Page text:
Dates: August 20-22, 2015
Overall Score: 4.42 (out of 5)
Summary: This massive 32,500 acre state park is one of the most beautiful places we’ve been, camping or otherwise. It is the second oldest state park in America (behind Niagara Falls) and the oldest and 3rd most visited state park in Minnesota. Its rolling landscape, created by glaciers thousands of years ago, conceals over 100 lakes within maple, oak, birch, pine, and spruce forests.
Recreation/Amenities: 4.8 – This park has something for everyone. We’ll begin with what it’s best known for…the Headwaters of the Mississippi River. Yes, the world’s third-longest river starts its 2,552-mile journey as a small wilderness stream that can be walked across. So we walked across it. Near the headwaters there is also an outstanding Great River Road interpretive center, museum and gift shop (more on the Great River Road in our next blog). There are 49 miles of hiking trails (we hiked about 5 miles of them). Recommend the 2-mile Dr. Roberts Trail, a loop trail with a few moderate hills along the east arm of Lake Itasca. The .5-mile, out and back Bohall Trail to the secluded Bohall Lake is also terrific. I can only imagine what it would be like to backpack for several days along the lakes and trails of the southern and western portions of the park. Additionally, there are 16 miles of paved biking trails, 28 miles of cross country skiing trails, 31 miles of snowmobile trails, and an 8-mile loop wilderness trail that can be done via car or bike. There’s also fishing, boat rentals (all varieties), a tour/excursion boat, a historic lodge and restaurant (order the Southern Pasta), and giant pines throughout the park. Note: The modest .2 deduction is due to a lack of equestrian or dirt bike trails.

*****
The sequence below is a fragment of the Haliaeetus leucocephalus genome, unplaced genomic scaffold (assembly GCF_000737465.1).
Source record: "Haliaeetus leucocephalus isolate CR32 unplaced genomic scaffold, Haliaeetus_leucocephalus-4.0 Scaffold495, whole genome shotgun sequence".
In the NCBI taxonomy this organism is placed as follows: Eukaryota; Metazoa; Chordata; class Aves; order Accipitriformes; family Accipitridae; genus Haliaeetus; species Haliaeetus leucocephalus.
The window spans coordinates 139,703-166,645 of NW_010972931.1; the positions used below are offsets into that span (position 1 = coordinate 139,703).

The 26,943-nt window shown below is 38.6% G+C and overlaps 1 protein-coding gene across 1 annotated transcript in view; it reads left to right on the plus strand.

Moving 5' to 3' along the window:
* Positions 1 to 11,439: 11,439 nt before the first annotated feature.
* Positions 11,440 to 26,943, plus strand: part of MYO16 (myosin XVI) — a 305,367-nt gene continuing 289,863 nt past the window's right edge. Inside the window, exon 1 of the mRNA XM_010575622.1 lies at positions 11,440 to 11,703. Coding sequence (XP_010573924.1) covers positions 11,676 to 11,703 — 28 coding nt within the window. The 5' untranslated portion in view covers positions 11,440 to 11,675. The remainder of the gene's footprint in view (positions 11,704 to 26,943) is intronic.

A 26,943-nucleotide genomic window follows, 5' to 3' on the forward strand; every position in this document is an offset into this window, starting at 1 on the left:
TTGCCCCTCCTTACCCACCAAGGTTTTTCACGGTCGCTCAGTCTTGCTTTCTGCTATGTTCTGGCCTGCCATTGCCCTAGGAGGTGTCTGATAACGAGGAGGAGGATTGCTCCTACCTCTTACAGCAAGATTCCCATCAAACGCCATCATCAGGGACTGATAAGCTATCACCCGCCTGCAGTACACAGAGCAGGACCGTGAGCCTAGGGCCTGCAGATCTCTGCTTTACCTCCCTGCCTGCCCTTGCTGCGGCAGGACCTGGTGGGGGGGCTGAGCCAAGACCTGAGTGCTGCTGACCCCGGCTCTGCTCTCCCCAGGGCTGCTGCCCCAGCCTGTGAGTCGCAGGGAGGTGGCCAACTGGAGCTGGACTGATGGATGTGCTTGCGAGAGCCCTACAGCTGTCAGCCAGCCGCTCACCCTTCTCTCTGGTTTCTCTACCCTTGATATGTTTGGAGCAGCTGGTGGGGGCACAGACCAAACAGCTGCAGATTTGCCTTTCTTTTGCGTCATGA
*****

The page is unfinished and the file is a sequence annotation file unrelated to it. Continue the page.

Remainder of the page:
Hookups & Connectivity: 3.5 – electric only, with dump station. Water sources (spigots) are located throughout the camping area, but not at individual campsites. Free W-Fi, but only if your campsite is close enough to the bathroom/shower building.
Local Vicinity Things to Do: 4.5 – There are enough things to do in the park that there’s no reason to leave it. However, Park Rapids is 20 miles south. It features shopping, fishing, golfing, stage entertainment, and family music and comedy shows. Basically, the entire area in and around the park has hardwood and pine forests (for wildlife watching, camping, fishing, hiking/biking) and is also a winter playground with a vast network of snowmobiling and cross-country skiing trails.
Cleanliness: 4.6 – well-maintained campsite and facilities.
Intangibles: 4.7 …..
Pros – a good variety of campsites—some more secluded in the woods, some more open by the lake, etc. There’s a climbable 100-foot tall fire tower for a panoramic view of the Lake Itasca watershed. Good balance between hiking, biking, skiing, boating, and driving to explore the park. Contains the largest white pine tree in Minnesota…113 feet tall and 14.5 feet around. Be sure to stop at the Preacher’s Grove and walk under the giant red pines along Lake Itasca.
Cons – nitpicky, but at rush hour/check-in time, there were 6 or 7 campers backed up waiting to check-in. The check-in staff was competent and friendly, but the process took some time. There are lots of mosquitos (except in winter), especially at certain times of day (near dusk) and on certain trails (for us, that was the Blowdown Trail). So apply liberal amounts of bug repellant.
If you want to travel the entire length of the iconic Mississippi River (and we do, and we are)…it all begins at the headwaters in beautiful Itasca State Park. It was named a National Natural Landmark in 1965 and added to the National Register of Historic Places in 1973. Put this one on your bucket list!
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